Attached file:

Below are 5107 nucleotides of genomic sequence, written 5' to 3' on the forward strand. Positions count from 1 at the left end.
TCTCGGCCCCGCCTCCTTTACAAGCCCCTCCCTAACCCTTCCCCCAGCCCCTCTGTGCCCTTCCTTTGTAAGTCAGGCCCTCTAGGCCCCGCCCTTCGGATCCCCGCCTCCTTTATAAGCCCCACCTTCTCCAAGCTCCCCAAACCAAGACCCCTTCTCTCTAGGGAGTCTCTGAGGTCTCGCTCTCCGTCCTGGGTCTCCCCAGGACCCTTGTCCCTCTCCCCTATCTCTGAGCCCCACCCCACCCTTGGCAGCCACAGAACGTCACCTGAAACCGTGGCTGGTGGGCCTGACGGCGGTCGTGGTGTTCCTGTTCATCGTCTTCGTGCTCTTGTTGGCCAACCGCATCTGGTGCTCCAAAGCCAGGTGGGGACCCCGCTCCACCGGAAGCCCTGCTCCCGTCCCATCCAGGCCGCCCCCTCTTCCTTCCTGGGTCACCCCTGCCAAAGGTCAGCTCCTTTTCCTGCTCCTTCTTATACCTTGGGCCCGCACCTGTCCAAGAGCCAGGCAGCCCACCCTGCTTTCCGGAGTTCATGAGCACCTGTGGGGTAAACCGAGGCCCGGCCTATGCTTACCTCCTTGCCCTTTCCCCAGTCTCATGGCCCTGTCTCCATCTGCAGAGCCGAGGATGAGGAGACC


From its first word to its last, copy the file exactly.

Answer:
Below are 5107 nucleotides of genomic sequence, written 5' to 3' on the forward strand. Positions count from 1 at the left end.
TCTCGGCCCCGCCTCCTTTACAAGCCCCTCCCTAACCCTTCCCCCAGCCCCTCTGTGCCCTTCCTTTGTAAGTCAGGCCCTCTAGGCCCCGCCCTTCGGATCCCCGCCTCCTTTATAAGCCCCACCTTCTCCAAGCTCCCCAAACCAAGACCCCTTCTCTCTAGGGAGTCTCTGAGGTCTCGCTCTCCGTCCTGGGTCTCCCCAGGACCCTTGTCCCTCTCCCCTATCTCTGAGCCCCACCCCACCCTTGGCAGCCACAGAACGTCACCTGAAACCGTGGCTGGTGGGCCTGACGGCGGTCGTGGTGTTCCTGTTCATCGTCTTCGTGCTCTTGTTGGCCAACCGCATCTGGTGCTCCAAAGCCAGGTGGGGACCCCGCTCCACCGGAAGCCCTGCTCCCGTCCCATCCAGGCCGCCCCCTCTTCCTTCCTGGGTCACCCCTGCCAAAGGTCAGCTCCTTTTCCTGCTCCTTCTTATACCTTGGGCCCGCACCTGTCCAAGAGCCAGGCAGCCCACCCTGCTTTCCGGAGTTCATGAGCACCTGTGGGGTAAACCGAGGCCCGGCCTATGCTTACCTCCTTGCCCTTTCCCCAGTCTCATGGCCCTGTCTCCATCTGCAGAGCCGAGGATGAGGAGACC